I spent too many hours trying to read this book and finally gave up. In the past I have truly enjoyed Phillip Roth's books because he has a very interesting style of writing with... Read more
Published 4 months ago by Karl Baker
5.0 out of 5 stars Five Stars
My least favorite Roth book but look forward to The Great American Novel.
Published 4 months ago by Stephen A. Whiteheadjr
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More About the Author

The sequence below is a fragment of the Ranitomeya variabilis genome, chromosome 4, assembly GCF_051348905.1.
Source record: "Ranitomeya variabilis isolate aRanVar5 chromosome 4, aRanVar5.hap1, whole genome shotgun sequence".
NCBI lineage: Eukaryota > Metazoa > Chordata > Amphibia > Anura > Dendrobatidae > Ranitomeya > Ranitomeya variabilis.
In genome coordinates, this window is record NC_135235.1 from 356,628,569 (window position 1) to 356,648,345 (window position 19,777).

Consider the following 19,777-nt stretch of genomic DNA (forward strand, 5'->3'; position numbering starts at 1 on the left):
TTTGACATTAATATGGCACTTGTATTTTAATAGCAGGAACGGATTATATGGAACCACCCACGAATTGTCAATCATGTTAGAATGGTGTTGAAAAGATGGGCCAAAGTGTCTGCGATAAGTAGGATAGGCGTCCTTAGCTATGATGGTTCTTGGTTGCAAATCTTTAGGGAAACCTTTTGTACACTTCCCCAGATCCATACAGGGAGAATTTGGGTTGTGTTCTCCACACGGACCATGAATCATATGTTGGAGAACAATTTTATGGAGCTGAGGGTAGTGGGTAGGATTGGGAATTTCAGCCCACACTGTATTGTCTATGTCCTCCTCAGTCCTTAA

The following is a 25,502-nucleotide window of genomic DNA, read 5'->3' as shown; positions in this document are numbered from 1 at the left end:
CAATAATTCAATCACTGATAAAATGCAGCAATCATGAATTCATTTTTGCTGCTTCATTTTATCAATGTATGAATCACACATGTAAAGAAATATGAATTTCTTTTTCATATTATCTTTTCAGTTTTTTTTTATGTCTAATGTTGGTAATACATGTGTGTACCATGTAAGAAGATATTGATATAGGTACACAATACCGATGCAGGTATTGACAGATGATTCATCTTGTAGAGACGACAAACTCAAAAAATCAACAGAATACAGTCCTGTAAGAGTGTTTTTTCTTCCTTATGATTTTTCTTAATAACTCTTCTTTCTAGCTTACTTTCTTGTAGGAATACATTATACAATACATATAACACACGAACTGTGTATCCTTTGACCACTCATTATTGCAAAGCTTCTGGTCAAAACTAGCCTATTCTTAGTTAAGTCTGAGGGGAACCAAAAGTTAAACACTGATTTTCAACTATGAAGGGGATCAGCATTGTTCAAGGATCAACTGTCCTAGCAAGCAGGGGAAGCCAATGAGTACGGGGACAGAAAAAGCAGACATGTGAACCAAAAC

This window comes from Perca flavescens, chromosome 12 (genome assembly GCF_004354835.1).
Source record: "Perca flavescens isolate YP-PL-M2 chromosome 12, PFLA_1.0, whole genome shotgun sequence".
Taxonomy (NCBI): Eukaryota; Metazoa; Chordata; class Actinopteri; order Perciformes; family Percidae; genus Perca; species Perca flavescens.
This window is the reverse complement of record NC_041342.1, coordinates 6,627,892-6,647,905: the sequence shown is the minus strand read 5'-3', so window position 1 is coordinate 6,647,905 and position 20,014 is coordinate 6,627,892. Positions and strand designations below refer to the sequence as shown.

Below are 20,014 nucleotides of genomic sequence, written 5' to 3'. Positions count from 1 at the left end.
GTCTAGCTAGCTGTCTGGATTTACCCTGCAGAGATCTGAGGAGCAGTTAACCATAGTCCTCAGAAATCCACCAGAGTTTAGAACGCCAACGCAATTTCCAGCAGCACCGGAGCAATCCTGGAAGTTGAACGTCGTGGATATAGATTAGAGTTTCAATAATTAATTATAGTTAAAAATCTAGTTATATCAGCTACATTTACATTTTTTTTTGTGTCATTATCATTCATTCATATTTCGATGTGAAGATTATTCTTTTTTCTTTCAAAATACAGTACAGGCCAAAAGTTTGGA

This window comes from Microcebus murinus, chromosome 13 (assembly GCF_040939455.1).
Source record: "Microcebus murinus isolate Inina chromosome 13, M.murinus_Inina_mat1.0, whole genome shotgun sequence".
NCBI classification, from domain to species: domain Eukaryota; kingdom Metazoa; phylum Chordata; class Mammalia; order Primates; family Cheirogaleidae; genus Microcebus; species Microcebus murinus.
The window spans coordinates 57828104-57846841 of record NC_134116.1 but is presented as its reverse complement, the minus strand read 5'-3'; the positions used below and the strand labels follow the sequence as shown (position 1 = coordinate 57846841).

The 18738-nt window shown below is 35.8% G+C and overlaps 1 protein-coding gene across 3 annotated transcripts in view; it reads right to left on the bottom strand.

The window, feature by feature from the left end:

In the 1990s Philip Roth won America's four major literary awards in succession: the National Book Critics Circle Award for Patrimony (1991), the PEN/Faulkner Award for Operation Shylock (1993), the National Book Award for Sabbath's Theater (1995), and the Pulitzer Prize in fiction for American Pastoral (1997). He won the Ambassador Book Award of the English-Speaking Union for I Married a Communist (1998); in the same year he received the National Medal of Arts at the White House. Previously he won the National Book Critics Circle Award for The Counterlife (1986) and the National Book Award for his first book, Goodbye, Columbus (1959). In 2000 he published The Human Stain, concluding a trilogy that depicts the ideological ethos of postwar America. For The Human Stain Roth received his second PEN/Faulkner Award as well as Britain's W. H. Smith Award for the Best Book of the Year. In 2001 he received the highest award of the American Academy of Arts and Letters, the Gold Medal in Fiction, given every six years "for the entire work of the recipient." In 2005 The Plot Against America received the Society of American Historians Award for "the outstanding historical novel on an American theme for 2003--2004." In 2007 Roth received the PEN/Faulkner Award for Everyman.